One of the revolutionary changes sparked by the advent of cloud computing was that businesses could gain access to a plethora of services that they would not normally be able to cost or manage themselves.
This was not just a case of being able to rent super computers, whereas before if you wanted super processing power you had to build the big beast yourself, which in itself, put it outside the budgets of most firms. It was much more than that.
It was (and is) about having access to multiple machines, creating powerful computing clusters that most business wouldn’t be able maintain and afford. Not to mention the costs associated with having the manpower, space and power concerns involving the machines themselves.
However, if you could rent it and stream it from the cloud as a service, then advanced technologies like Big Data Analytics fell within the operational scope of many companies.
Amazon AWS Lambda
Amazon’s AWS Lambda is another node in this value chain: it’s an event triggered technology where AWS clients can draw on cloud services and resources but are only charged for what they use because usage is metered in 100 millisecond increments, resulting in a much more accurate billing.
It also scales automatically, from a potential starting point, according to Amazon, of “a few requests per day to thousands per second”. The new technology was launched at the AWS re:Invent last month. It supports code in node.js.
Lambda is a zero-administration compute platform. You don’t have to configure, launch or monitor EC2 instances. You don’t have to install any operating systems or language environments. You don’t need to think about scale or fault tolerance and you don’t need to request or reserve capacity.
Jeff Barr, Chief Evangelist at Amazon Web Services
Push Pull: How Lambda works
Lambda is designed to be easy to use. The user uploads their customised code (written in Node.js) to AWS Lambda. After it’s uploaded it’s called a function. This Lambda function is a zip file with libraries dependent on the users’ code and configuration data.
The events that trigger Lambda could be a jpeg uploaded to the cloud or even just a web click. Once this occurs the service starts within milliseconds of the event, which to the user will be instantaneous service delivery if everything else in the network is in order.
In AWS everything starts with a bucket on the Simple Storage Service or S3, every object on S3 has to be contained in a bucket. The bucket is configured to generate a notification when something is added to it. This notification is pushed out to the S3 which in-turn publishes an event to AWS Lambda. This is the event trigger. At this point Lambda executes the client’s function code.
AWS official documentation calls this the “push model” where S3 triggers Lambda to execute the code function. A user defined app can also produce the event that triggers Lambda’s code execution.
The “push model” implies the existence of a “pull model” and AWS doesn’t disappoint. This operates by Lambda pulling events from an Amazon DynamoDB stream, it will contain change logs on the DynamoDB table, or an Amazon Kinesis stream which publishes events from a custom application. Lambda executes code according to the order by which events are pulled from the stream.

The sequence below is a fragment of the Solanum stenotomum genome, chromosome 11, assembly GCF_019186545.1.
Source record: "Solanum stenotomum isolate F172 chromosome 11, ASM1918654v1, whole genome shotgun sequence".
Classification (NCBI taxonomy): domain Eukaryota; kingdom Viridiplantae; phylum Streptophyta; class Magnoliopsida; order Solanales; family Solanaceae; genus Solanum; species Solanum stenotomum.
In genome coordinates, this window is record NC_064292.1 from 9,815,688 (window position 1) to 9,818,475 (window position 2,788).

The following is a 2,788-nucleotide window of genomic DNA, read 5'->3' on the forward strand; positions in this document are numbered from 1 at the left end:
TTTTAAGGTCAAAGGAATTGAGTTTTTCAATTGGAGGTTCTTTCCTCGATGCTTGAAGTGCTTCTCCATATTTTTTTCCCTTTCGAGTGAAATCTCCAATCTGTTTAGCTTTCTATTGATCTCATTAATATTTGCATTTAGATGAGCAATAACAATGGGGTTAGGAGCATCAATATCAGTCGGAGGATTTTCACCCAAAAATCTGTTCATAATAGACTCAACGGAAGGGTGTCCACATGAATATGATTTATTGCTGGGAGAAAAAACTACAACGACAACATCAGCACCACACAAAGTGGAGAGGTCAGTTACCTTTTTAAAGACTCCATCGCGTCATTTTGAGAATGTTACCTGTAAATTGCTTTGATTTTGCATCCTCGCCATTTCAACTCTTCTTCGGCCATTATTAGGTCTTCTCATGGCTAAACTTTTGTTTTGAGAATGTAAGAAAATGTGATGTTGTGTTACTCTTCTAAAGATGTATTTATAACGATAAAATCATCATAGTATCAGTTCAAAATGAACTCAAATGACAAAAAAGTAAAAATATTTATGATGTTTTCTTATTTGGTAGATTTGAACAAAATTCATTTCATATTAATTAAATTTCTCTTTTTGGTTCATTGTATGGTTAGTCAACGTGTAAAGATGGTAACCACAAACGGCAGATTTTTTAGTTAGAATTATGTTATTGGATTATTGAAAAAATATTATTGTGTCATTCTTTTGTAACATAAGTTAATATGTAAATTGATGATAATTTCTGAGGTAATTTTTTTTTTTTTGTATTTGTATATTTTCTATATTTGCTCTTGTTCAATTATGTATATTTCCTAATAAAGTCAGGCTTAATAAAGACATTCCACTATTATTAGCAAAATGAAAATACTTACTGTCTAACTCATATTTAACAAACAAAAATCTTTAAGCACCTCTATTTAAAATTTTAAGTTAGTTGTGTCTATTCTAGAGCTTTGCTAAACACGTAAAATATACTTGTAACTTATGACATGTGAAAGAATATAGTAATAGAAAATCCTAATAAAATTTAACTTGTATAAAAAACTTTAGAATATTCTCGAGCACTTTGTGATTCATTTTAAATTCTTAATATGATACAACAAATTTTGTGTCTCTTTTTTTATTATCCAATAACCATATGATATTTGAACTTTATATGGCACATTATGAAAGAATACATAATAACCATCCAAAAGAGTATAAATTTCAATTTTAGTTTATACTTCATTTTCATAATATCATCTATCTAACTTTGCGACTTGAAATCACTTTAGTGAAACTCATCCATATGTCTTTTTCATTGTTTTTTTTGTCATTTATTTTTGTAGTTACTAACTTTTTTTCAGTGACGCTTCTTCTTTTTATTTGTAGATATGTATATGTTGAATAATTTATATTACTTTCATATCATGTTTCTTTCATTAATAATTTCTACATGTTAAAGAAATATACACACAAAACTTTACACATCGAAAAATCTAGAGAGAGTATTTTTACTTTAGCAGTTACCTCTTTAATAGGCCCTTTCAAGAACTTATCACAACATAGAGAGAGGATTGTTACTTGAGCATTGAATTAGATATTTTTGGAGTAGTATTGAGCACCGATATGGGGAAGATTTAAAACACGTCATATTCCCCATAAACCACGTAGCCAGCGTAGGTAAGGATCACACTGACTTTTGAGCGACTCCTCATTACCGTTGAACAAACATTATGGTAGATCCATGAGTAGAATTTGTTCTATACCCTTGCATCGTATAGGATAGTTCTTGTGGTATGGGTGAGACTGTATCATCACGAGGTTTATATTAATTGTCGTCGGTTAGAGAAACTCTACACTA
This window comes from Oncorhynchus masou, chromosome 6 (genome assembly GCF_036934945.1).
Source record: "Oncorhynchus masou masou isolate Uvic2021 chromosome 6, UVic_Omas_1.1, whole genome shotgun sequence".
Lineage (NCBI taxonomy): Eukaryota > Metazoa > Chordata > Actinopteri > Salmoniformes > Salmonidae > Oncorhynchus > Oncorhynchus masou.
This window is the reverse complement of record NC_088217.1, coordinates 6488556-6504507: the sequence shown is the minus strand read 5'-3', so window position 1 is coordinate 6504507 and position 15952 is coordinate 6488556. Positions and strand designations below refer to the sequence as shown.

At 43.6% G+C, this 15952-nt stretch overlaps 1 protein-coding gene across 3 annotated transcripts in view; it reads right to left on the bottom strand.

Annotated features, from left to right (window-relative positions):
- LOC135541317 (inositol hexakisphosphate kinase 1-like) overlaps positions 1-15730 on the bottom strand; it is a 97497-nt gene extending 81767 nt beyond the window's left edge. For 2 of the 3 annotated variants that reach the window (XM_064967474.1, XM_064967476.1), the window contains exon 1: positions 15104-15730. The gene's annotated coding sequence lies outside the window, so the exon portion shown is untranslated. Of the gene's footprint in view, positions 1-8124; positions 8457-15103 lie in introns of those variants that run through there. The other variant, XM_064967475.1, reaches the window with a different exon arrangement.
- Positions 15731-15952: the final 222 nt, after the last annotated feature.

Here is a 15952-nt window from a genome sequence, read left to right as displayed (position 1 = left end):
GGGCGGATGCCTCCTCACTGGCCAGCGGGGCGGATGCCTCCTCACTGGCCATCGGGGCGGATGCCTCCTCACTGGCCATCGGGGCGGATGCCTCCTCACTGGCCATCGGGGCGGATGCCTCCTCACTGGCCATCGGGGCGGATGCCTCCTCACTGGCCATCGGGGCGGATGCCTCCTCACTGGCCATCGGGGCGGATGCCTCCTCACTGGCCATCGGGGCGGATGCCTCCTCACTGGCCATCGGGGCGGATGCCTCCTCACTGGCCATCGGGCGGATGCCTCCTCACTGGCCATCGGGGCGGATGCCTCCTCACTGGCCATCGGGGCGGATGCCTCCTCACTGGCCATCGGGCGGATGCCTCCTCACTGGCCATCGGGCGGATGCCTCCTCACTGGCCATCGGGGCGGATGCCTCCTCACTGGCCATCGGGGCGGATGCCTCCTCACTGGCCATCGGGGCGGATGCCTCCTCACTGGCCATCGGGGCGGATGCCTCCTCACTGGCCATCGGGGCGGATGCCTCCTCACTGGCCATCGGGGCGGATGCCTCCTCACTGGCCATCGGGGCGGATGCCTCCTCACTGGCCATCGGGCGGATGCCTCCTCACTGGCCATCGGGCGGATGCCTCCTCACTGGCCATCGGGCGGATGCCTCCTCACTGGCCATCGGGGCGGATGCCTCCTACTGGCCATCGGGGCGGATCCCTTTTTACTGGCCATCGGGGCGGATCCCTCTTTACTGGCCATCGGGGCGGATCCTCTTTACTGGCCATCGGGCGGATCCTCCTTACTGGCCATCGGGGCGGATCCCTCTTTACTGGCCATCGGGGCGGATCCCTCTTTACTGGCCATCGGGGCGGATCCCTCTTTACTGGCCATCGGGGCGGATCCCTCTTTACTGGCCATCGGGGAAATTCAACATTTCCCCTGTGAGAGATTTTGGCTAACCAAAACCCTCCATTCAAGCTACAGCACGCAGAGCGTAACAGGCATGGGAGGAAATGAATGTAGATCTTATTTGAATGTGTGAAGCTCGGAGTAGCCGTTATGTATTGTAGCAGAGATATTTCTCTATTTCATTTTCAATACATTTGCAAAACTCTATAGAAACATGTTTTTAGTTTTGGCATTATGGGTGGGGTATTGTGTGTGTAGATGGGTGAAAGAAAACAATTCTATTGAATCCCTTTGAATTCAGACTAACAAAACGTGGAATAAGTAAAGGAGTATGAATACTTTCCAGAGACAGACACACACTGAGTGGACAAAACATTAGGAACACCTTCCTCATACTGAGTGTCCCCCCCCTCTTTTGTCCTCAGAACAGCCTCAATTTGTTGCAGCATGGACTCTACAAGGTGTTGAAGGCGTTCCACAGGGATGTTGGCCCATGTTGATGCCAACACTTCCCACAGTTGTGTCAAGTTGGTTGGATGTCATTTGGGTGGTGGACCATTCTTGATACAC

The user needs to give Lambda permission to pull from the stream and execute the function. It executes the code and uses AWS services only if it has been given rights to access the resources, and can only be given those permissions by the AWS account holder. They are given to Lambda via the IAM or execution role.
But Technology commentator, Hunter Kelly, says that the distinction between push and pull in this model is not clear cut. Speaking to Verify he said: “If your Lambdas are getting data from, say, Dynamo DB, [this is] only when an event triggers your Lambda to run, this is still, to me, essentially a push model; your code gets notified of a relevant event (even if that notification is simply the fact that your code is running) and then it pulls the data from the appropriate source”.
Another feature of Lambda is the degree of automation it offers AWS users. In contrast to Amazon EC2, Lambda looks after the provisioning of instances; deploying security updates; managing front-end web services; monitoring the compute fleet for any signs of dysfunction and monitoring code functions.
The event prompts Lambda to run the code in the function and search for free resources in the cloud, the function is stateless, this means there are no configuration or deployment delays with the Lambda function, the code is run in milliseconds so the users shouldn’t experience any delay.
Scaling, of course, is crucial in any cloud business and this is done automatically for users by Lambda, it can launch as many copies of the code as needed. If the user chooses the appropriate amount of memory, then the service will allocate a proportionate amount of complementary resources.
This is faster, cheaper cloud, and it’s an example of how AWS keeps out in front of the cloud industry. As of last month, according to AWS boss, Andy Jassy, the cloud service has just passed the 1 million customer mark, this includes private and public sector clients. It’s been successful in pulling in business and volumes are going to be important because in the same Wall Street Journal interview Jassy said: “This space is going to be a high-volume, relatively low-margin business.”
So Amazon has to distinguish its offering by cost effectiveness and ease of use to keep those customers coming. One thing it will have taken away from the development of the tech market over the last 25 years is that it can’t be complacent. It needs, as its recent conference name suggested, continuous re-Invention.